'People don't realize how hurt he was': Patrick Mahomes battles through injury to put Chiefs in SB

KANSAS CITY, Mo. -- Patrick Mahomes made a lot of plays Sunday night that helped boost the Kansas City Chiefs into Super Bowl LVII, but the one they'll be talking about the longest was a seemingly simple 5-yard scramble on his last snap of the AFC Championship Game.

The run, combined with a 15-yard unnecessary roughness penalty by Cincinnati Bengals defensive end Joseph Ossai, put the Chiefs in position for a 45-yard Harrison Butker field goal with three seconds left that secured the 23-20 victory and landed Kansas City in the Super Bowl for the third time in four seasons.

The play came with Mahomes hobbled by a high ankle sprain. He wasn't as mobile as he usually is, but he still threw for 326 yards and two touchdowns.

But it was the scramble that impressed the Chiefs the most.

"People don't realize how hurt he was,'' Kansas City general manager Brett Veach said. "We all saw the injury. High ankles are terrible injuries, and sometimes guys miss two, three weeks, and he was out there and running for a first down and a big play in the game that got us in field goal range.

"But it just adds to an already great legacy.''

Mahomes declared shortly after injuring the ankle in last week's divisional round win over the Jacksonville Jaguars that he planned to play Sunday night. He then took his usual workload in practice during the week, so there was never much drama surrounding whether he would be in the Chiefs' lineup.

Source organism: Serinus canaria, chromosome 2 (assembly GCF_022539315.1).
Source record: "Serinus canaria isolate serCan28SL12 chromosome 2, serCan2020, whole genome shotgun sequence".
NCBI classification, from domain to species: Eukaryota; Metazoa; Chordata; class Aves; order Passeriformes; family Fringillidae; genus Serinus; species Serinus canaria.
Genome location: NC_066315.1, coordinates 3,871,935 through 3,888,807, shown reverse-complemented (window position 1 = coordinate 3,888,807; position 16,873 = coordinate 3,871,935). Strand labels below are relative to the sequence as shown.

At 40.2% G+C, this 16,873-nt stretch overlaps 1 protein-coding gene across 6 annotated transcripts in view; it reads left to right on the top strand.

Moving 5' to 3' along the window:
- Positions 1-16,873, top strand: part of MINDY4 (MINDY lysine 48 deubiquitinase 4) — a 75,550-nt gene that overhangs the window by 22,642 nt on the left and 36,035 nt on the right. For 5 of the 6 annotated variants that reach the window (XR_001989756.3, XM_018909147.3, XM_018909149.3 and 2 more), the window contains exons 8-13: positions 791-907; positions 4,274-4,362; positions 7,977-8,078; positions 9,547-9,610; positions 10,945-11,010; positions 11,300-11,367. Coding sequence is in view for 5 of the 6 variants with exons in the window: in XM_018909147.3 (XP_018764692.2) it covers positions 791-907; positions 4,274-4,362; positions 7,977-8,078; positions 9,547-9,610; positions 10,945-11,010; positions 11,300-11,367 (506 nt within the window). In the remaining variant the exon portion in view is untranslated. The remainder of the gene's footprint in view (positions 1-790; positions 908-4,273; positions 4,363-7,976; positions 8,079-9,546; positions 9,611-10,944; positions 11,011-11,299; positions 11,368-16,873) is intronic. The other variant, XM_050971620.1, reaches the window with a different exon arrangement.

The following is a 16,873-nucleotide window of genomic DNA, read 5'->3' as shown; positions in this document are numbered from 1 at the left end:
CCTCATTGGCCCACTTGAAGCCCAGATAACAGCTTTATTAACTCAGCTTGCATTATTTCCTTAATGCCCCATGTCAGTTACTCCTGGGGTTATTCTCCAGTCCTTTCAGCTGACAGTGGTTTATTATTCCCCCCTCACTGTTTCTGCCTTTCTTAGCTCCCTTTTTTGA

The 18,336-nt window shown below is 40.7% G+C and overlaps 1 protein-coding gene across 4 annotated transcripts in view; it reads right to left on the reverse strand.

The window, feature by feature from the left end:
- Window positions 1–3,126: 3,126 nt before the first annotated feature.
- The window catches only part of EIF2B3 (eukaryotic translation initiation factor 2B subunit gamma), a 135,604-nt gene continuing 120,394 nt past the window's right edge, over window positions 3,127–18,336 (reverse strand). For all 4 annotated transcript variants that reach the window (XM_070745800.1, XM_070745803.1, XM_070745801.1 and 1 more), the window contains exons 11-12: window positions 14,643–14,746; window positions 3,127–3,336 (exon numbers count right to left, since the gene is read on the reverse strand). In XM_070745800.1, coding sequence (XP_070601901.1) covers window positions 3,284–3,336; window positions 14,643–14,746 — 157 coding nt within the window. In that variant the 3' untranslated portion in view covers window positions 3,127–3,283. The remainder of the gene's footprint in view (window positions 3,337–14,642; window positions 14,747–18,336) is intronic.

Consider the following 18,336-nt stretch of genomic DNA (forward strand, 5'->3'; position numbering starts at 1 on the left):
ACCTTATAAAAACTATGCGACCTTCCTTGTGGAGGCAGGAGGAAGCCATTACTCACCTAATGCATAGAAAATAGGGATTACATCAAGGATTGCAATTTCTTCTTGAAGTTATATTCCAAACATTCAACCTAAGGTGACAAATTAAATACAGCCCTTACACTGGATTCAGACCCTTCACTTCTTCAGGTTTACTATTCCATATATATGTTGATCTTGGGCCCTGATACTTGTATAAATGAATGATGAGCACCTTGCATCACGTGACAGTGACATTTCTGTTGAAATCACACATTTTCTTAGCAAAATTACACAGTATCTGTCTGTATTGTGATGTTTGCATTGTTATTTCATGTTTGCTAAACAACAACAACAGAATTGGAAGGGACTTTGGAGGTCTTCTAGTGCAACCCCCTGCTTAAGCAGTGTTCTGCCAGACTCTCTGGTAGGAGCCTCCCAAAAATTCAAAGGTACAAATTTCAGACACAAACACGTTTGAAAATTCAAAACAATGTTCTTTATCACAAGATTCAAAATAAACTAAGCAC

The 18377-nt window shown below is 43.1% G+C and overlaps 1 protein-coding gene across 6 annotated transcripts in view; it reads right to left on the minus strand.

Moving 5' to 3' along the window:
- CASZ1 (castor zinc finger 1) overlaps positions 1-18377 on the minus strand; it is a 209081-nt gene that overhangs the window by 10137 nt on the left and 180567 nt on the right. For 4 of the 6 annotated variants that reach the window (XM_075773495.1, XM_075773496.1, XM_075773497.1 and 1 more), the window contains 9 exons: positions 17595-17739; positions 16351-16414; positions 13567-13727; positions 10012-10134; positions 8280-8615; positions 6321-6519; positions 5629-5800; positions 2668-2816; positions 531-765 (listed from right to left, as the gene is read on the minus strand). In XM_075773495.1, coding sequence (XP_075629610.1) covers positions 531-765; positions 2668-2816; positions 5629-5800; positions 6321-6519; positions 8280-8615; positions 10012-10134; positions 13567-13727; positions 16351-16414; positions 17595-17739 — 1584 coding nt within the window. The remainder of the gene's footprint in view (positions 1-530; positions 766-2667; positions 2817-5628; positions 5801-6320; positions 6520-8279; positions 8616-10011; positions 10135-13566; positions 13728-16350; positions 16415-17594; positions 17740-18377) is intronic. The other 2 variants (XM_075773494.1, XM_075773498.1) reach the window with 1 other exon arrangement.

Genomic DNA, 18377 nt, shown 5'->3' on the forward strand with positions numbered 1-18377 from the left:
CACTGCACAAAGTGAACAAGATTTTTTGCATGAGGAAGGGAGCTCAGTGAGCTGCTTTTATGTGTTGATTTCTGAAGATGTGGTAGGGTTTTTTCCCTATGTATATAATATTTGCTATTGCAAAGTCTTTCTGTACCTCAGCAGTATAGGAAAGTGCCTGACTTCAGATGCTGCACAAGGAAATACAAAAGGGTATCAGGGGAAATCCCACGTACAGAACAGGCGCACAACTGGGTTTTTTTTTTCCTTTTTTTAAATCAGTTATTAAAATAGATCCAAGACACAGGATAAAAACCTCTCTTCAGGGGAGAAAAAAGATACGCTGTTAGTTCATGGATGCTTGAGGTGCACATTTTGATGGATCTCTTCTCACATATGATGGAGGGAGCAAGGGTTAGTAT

The bigger issue was how effective he could be. The Chiefs were quietly confident -- not because of any feat he performed in practice but just from the fact he was there and working despite the injury.

"He gave me no opportunity to think that he wasn't going to play,'' coach Andy Reid said. "He never missed a snap.''

Mahomes led the Chiefs to scores on each of their first three possessions, the first two ending in field goals and the last a 14-yard touchdown pass to tight end Travis Kelce.

Mahomes wound up 29-of-43 passing with no interceptions. He did fumble once, with the Bengals recovering and eventually turning it into a touchdown.

"I just tried to do whatever I could to win, and obviously, there were times where you could see that it wouldn't let me do what I wanted to,'' Mahomes said of his injured ankle. "But I was able to do enough on that last play to get the first down and get myself out of bounds and try to give Harrison the chance to win. Obviously, we got the flag, and [Ossai] pushed me, pushed me pretty late there.

"I definitely didn't feel good. I think the worst one was when I fumbled. I tried to pick it up, and that was probably the worst I tweaked it during the game. They got me close as they could to 100 percent. Then I just battled through, and I'll have a few more weeks to get it ready.''

Mahomes later threw another touchdown pass, this one 19 yards to wide receiver Marquez Valdes-Scantling in the third quarter.

The quarterback's game, though solid, still lacked a signature moment -- until he took his final snap with 17 seconds remaining, scrambled on his gimpy right ankle to the right sideline for 5 yards and was shoved well past the boundary by Ossai.

Kelce said he was waiting for that moment of something special from Mahomes.

"Sure enough, on that last play, you saw it all come together,'' Kelce said. "Moments like that just make it that much more special to be his teammate.''